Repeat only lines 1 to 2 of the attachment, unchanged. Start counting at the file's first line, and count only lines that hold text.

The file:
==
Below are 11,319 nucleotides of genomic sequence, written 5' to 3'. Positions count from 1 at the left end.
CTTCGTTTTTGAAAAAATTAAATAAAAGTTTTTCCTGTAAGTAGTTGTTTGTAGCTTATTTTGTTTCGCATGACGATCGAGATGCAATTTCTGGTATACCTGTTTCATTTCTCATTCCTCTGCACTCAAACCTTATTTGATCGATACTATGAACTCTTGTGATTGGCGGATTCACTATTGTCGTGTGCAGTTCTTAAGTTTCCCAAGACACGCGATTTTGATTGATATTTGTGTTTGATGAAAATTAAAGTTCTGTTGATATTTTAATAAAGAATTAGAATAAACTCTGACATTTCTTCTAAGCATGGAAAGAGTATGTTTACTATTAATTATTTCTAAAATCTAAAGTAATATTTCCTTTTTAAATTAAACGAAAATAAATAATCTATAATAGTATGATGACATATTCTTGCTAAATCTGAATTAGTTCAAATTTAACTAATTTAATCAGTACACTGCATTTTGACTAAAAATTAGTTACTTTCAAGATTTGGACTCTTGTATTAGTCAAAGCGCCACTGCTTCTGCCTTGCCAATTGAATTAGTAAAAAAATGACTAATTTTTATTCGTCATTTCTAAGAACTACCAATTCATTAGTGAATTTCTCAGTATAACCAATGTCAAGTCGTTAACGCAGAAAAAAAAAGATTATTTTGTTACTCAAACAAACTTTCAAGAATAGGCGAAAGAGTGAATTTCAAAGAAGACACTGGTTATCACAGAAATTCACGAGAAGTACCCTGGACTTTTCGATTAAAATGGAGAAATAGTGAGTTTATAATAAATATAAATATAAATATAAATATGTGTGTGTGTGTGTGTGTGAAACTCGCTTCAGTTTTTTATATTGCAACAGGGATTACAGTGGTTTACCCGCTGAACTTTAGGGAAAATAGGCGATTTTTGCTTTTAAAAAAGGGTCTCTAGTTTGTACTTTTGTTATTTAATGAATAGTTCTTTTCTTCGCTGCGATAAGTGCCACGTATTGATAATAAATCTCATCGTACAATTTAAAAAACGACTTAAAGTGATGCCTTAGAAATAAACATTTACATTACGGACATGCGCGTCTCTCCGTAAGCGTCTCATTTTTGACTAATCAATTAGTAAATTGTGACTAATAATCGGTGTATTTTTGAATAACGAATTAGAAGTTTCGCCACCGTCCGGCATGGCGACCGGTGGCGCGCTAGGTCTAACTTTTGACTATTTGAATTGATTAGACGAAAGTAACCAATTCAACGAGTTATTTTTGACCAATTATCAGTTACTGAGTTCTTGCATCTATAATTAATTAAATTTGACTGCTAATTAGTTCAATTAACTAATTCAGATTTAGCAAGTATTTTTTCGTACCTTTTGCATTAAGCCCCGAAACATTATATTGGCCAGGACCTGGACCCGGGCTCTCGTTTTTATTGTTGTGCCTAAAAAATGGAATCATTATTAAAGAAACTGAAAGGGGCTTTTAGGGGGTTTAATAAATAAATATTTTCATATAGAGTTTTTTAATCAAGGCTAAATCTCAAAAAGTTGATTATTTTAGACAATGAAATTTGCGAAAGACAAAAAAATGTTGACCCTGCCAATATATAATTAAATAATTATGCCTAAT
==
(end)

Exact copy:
Below are 11,319 nucleotides of genomic sequence, written 5' to 3'. Positions count from 1 at the left end.
CTTCGTTTTTGAAAAAATTAAATAAAAGTTTTTCCTGTAAGTAGTTGTTTGTAGCTTATTTTGTTTCGCATGACGATCGAGATGCAATTTCTGGTATACCTGTTTCATTTCTCATTCCTCTGCACTCAAACCTTATTTGATCGATACTATGAACTCTTGTGATTGGCGGATTCACTATTGTCGTGTGCAGTTCTTAAGTTTCCCAAGACACGCGATTTTGATTGATATTTGTGTTTGATGAAAATTAAAGTTCTGTTGATATTTTAATAAAGAATTAGAATAAACTCTGACATTTCTTCTAAGCATGGAAAGAGTATGTTTACTATTAATTATTTCTAAAATCTAAAGTAATATTTCCTTTTTAAATTAAACGAAAATAAATAATCTATAATAGTATGATGACATATTCTTGCTAAATCTGAATTAGTTCAAATTTAACTAATTTAATCAGTACACTGCATTTTGACTAAAAATTAGTTACTTTCAAGATTTGGACTCTTGTATTAGTCAAAGCGCCACTGCTTCTGCCTTGCCAATTGAATTAGTAAAAAAATGACTAATTTTTATTCGTCATTTCTAAGAACTACCAATTCATTAGTGAATTTCTCAGTATAACCAATGTCAAGTCGTTAACGCAGAAAAAAAAAGATTATTTTGTTACTCAAACAAACTTTCAAGAATAGGCGAAAGAGTGAATTTCAAAGAAGACACTGGTTATCACAGAAATTCACGAGAAGTACCCTGGACTTTTCGATTAAAATGGAGAAATAGTGAGTTTATAATAAATATAAATATAAATATAAATATGTGTGTGTGTGTGTGTGTGAAACTCGCTTCAGTTTTTTATATTGCAACAGGGATTACAGTGGTTTACCCGCTGAACTTTAGGGAAAATAGGCGATTTTTGCTTTTAAAAAAGGGTCTCTAGTTTGTACTTTTGTTATTTAATGAATAGTTCTTTTCTTCGCTGCGATAAGTGCCACGTATTGATAATAAATCTCATCGTACAATTTAAAAAACGACTTAAAGTGATGCCTTAGAAATAAACATTTACATTACGGACATGCGCGTCTCTCCGTAAGCGTCTCATTTTTGACTAATCAATTAGTAAATTGTGACTAATAATCGGTGTATTTTTGAATAACGAATTAGAAGTTTCGCCACCGTCCGGCATGGCGACCGGTGGCGCGCTAGGTCTAACTTTTGACTATTTGAATTGATTAGACGAAAGTAACCAATTCAACGAGTTATTTTTGACCAATTATCAGTTACTGAGTTCTTGCATCTATAATTAATTAAATTTGACTGCTAATTAGTTCAATTAACTAATTCAGATTTAGCAAGTATTTTTTCGTACCTTTTGCATTAAGCCCCGAAACATTATATTGGCCAGGACCTGGACCCGGGCTCTCGTTTTTATTGTTGTGCCTAAAAAATGGAATCATTATTAAAGAAACTGAAAGGGGCTTTTAGGGGGTTTAATAAATAAATATTTTCATATAGAGTTTTTTAATCAAGGCTAAATCTCAAAAAGTTGATTATTTTAGACAATGAAATTTGCGAAAGACAAAAAAATGTTGACCCTGCCAATATATAATTAAATAATTATGCCTAAT